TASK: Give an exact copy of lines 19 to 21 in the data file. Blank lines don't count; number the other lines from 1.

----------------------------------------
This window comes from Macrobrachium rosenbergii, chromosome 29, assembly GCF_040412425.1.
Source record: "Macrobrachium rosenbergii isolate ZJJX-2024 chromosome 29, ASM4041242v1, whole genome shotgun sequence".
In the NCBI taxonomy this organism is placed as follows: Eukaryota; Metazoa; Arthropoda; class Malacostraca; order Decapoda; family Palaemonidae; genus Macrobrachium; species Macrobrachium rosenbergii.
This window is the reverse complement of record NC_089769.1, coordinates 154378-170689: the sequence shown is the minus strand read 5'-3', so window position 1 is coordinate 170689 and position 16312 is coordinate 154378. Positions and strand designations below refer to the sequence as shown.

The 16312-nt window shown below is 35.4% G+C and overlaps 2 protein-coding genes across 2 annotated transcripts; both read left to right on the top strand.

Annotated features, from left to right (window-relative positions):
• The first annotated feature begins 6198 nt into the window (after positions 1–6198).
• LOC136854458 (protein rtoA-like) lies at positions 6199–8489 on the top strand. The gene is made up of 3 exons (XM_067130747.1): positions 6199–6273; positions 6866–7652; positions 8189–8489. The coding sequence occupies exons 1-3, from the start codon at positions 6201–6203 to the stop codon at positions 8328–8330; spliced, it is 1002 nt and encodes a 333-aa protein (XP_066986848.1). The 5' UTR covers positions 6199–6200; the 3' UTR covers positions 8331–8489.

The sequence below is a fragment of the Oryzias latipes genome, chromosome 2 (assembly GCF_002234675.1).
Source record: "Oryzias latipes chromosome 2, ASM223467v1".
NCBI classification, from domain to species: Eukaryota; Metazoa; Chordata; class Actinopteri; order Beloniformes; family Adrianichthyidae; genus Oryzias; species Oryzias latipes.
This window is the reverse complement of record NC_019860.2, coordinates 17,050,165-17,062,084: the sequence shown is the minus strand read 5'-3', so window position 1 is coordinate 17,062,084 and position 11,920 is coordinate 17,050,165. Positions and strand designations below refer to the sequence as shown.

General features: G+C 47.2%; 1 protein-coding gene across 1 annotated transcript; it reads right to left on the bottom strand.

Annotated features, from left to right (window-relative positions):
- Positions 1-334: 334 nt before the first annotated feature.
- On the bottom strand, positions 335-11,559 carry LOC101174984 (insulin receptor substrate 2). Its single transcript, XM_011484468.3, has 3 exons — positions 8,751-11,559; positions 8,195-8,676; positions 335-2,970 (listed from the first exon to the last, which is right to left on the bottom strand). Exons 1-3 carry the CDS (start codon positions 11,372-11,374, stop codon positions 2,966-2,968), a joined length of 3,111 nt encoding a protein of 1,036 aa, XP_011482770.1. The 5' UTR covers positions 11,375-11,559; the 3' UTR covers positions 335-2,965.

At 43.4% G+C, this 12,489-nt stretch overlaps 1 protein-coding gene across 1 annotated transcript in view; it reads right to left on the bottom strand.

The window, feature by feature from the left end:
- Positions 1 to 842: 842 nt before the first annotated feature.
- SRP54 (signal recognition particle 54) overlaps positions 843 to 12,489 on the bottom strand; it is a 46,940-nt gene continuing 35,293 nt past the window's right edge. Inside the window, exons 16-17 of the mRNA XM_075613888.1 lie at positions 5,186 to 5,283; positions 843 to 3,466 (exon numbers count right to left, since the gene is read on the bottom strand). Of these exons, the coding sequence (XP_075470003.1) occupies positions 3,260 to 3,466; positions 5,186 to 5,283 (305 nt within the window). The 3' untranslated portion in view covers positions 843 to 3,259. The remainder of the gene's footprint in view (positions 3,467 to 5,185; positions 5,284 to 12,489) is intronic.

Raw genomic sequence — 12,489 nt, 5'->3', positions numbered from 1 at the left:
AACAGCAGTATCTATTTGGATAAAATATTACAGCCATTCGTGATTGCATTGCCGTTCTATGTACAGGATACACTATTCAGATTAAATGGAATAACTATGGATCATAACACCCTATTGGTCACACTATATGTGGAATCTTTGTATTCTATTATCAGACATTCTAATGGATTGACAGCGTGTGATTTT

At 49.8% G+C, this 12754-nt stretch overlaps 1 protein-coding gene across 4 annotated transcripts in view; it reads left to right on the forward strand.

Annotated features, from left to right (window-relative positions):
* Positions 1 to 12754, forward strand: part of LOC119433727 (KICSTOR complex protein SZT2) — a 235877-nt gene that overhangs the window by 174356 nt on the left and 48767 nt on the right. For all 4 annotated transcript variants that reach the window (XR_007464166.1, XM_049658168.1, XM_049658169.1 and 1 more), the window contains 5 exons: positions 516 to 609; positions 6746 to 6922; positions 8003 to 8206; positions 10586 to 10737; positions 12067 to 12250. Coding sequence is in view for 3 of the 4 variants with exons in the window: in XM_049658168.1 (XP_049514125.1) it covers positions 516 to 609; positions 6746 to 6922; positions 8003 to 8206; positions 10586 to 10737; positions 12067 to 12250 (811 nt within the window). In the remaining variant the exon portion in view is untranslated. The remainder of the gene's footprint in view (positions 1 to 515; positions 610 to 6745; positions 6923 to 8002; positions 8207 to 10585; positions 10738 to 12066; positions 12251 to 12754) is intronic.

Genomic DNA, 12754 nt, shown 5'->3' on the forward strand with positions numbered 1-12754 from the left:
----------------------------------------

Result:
- Positions 1 to 842: 842 nt before the first annotated feature.
- SRP54 (signal recognition particle 54) overlaps positions 843 to 12,489 on the bottom strand; it is a 46,940-nt gene continuing 35,293 nt past the window's right edge. Inside the window, exons 16-17 of the mRNA XM_075613888.1 lie at positions 5,186 to 5,283; positions 843 to 3,466 (exon numbers count right to left, since the gene is read on the bottom strand). Of these exons, the coding sequence (XP_075470003.1) occupies positions 3,260 to 3,466; positions 5,186 to 5,283 (305 nt within the window). The 3' untranslated portion in view covers positions 843 to 3,259. The remainder of the gene's footprint in view (positions 3,467 to 5,185; positions 5,284 to 12,489) is intronic.

Raw genomic sequence — 12,489 nt, 5'->3', positions numbered from 1 at the left: